For instance, Beyazid II invited the Iberian Jews, who were under great pressure, to the Ottoman Empire. After a long, difficult and dangerous journey where they were exposed to much theft, the Iberian Jews reached Anatolia and made a great contribution to the Ottoman Empire. The Sultan wrote to all provinces warning that anyone who harmed the Jews would be executed. The Ottoman State also avoided taking sides in internal congregational issues. For instance, even with the Sabetay Sevi matter, it expected an internal resolution. And with judicial and administrative decisions it behaved not according to ethnic roots, religious awareness and national identity, but the stability and sustenance of the system.
Put another way, if a Jew broke the law he was punished, but never simply because he was a Jew. Another point that should be mentioned in the context of Turkish-Jewish relations is the “Vienna congregation”. The Ottomans and Austrians signed agreements at Pasarofcha in 1718 and Belgrade in 1739. Under their terms, the citizens of both states would be allowed to settle in the other freely and trade there. This situation allowed the Jews of Austria to enter the realm of Istanbul. Many Austrian Jews converted to Ottoman citizenship in order to live more comfortable lives in Vienna and Austria. In the same period, when the Empress Marie Therese wanted to expel the Jewish community of Vienna, Istanbul expressed its readiness to accept the community in question.
The 19th Century was a stormy one for the Ottomans, and this was a situation that affected the Jews too. The Middle East became increasing important and Jerusalem became a problem. As a result of weakening state authority, the Jewish community – like the Turks – began to experience problems. As the Ottomans increasingly weakened, the Jews began to seek ways of building their own state. Many Jews recognised that the Ottomans were heading for collapse and wanted a safer nation for themselves.
But even though the lands upon which the future State of Israel would be established were still in Ottoman hands, they did not start a Zionist movement in Istanbul. They supported the Ottomans during World War One. And they protested Istanbul becoming an American mandate during the war and wanted the city to remain under Turkish administration. This approach continued after the collapse of the Ottoman Empire and the subsequent Republic. For instance, they did not accept the minority status and the privileges this brought to them. In the same way that the Turks helped the Jews in their bad days, the Jews helped the Turks.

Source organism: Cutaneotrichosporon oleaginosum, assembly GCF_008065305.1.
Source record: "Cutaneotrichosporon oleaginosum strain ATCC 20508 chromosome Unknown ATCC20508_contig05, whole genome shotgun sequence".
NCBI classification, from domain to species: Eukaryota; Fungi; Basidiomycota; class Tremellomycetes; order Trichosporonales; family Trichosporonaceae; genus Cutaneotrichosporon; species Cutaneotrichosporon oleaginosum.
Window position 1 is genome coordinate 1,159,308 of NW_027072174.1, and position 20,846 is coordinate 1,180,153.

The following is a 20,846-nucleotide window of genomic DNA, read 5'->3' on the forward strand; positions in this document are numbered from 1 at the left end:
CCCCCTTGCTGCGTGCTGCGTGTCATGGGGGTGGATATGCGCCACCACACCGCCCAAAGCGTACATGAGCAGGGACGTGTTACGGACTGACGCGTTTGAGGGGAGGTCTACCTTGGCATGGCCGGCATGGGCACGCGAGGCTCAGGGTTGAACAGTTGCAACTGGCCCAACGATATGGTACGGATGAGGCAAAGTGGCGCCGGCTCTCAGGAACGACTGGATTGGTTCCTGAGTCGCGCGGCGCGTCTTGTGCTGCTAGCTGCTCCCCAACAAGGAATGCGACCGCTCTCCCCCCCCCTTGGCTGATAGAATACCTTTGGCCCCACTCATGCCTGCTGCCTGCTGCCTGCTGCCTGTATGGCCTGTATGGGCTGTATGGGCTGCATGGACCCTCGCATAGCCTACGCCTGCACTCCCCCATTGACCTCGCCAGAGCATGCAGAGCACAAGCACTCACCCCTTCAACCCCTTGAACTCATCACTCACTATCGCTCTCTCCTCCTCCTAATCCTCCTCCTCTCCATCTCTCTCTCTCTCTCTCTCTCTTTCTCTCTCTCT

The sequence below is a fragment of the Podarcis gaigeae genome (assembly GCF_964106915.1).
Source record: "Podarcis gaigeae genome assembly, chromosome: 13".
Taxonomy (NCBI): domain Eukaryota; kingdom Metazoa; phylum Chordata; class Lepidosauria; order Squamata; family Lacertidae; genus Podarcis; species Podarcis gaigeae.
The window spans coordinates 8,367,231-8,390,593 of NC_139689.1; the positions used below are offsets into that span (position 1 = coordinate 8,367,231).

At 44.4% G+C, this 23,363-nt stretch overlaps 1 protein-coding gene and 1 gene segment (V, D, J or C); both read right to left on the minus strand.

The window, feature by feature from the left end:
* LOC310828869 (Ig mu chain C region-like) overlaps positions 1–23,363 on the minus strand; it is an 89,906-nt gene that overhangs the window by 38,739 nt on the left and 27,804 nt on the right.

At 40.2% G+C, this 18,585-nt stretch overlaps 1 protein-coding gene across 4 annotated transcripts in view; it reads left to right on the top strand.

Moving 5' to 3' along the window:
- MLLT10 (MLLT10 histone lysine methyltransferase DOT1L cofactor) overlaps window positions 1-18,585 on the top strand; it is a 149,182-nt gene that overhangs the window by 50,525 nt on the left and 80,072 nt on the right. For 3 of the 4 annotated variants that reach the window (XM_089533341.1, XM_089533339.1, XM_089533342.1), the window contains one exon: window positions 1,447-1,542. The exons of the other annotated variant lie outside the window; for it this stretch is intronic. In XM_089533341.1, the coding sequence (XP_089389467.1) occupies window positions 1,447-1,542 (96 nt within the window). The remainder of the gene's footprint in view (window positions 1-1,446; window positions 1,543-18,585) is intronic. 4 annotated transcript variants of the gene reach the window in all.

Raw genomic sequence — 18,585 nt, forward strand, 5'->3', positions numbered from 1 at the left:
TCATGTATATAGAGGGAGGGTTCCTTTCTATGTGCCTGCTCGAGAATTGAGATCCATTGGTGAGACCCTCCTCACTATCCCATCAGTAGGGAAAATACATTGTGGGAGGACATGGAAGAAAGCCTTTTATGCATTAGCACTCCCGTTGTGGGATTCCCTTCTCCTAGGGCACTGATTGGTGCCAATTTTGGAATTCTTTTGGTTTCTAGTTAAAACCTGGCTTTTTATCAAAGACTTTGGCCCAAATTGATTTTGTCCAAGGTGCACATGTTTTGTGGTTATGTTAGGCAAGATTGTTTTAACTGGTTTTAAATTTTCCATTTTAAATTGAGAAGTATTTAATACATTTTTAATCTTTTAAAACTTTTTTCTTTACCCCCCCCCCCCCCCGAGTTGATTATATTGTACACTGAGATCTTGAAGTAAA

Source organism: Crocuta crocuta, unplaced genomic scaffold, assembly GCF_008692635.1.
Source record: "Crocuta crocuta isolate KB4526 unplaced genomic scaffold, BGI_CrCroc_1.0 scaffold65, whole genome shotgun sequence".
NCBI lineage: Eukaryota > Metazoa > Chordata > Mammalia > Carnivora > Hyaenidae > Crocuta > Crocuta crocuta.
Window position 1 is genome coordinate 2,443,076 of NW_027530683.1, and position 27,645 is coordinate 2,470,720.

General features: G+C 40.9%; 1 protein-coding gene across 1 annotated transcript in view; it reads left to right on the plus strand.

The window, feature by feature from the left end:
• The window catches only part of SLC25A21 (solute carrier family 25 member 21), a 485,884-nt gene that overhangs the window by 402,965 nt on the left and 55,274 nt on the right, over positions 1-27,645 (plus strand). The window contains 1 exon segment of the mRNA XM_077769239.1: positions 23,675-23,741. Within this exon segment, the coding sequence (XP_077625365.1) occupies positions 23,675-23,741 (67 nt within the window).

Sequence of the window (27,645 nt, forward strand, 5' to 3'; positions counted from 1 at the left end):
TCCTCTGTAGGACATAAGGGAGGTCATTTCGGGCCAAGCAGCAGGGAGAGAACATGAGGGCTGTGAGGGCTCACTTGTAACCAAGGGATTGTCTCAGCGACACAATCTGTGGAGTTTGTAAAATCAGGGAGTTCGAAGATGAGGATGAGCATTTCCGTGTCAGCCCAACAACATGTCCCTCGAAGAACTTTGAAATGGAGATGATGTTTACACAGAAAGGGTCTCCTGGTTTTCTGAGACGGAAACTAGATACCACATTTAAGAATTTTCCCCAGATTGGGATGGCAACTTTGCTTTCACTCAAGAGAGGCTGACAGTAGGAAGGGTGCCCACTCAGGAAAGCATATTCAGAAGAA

Aside from this, many Jews who experienced persecution in the Europe switched to Turkish citizenship during the early years of the Republic. Great importance was attached to them in Turkey and they made great contributions to the Republic. Just about the only problem in Turkish-Jewish relations was the Assets Tax. This measure, which seriously affected the Jewish community, was largely and strangely inspired by Spain. Its application lasted nearly 1.5 years.
The tax was subsequently lifted, the debts revoked, and financial and moral compensation paid to solve the problem. But when one considers the problems experienced in Europe and the world at the same time, this tax could be seen as a temporary, one-and-a-half year problem in the context of far longer lasting, far more fruitful Turkish-Jewish relations. As can be seen, there is no historical background or socio-cultural foundation for there to be enmity of the Jews within Turkey.
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According to Turkish Foreign Ministry sources, there are around 25.000 Jews living in Turkey. Around 22.000 Turkish Jews live in Istanbul, 2.000 in Izmir and the rest of them live in Ankara and Adana. %96 of the Jewish community are Sephardic Jews. The remaining %4, which amounts to 1000 are Ashkenazi Jews. Though they are small in number, there are also some Jews that are the followers of Karaim Judaism in Istanbul. Ladino language is spoken by people over the age of 65. There are 19 Synagogues in Istanbul.
The oldest one is the Balat Ahrida Synagogue that has been in use since the conquest of Istanbul and has been restored by the 500th Year Foundation in 1992. The biggest and major one is the famous Neve Shalom Synagouge. Zulfaris Synagogue that was built in 17th century in Karaköy, has been restored as the Turkish Jews Museum by the 500th Year Foundation, in order to “present the summary of the 500 year long history of Jews in this country and how they lived and interacted peacefully to the world public. On November 2001, it was launched as the 500th Year Foundation Turkish Jews Museum.
The Jewish community has 2 hospitals in Istanbul and 1 in Izmir, numerous foundations, charities, Ulus Private High School that also has an elementary and middle school within its premises in Istanbul, and the Turkish-Jew press (Shalom daily with a 5000 circulation) with a long and dazzling history dating back to 1543. They also have a big publishing house called Gözlem Kitap. Other than the Sephardic and Ashkenazi Jews there are also the Jews of Turkish origin. Although they are small in number, they are important as being the followers of a religion that does not welcome people other than the Hebrew race.
After the Caspian Empire adopted this religion, it spread among the Karaim Turks. Karaim Turks living in Turkey are quite small in number. Other than that there are Turkish Jews living in Crimea, Dagestan, and various parts of East Europe. Also there are the Romaniote Jews from the Roman era, but as they mixed with the Jews who came in the Bayezid II period, generally Jews are considered to have come some 500 years ago.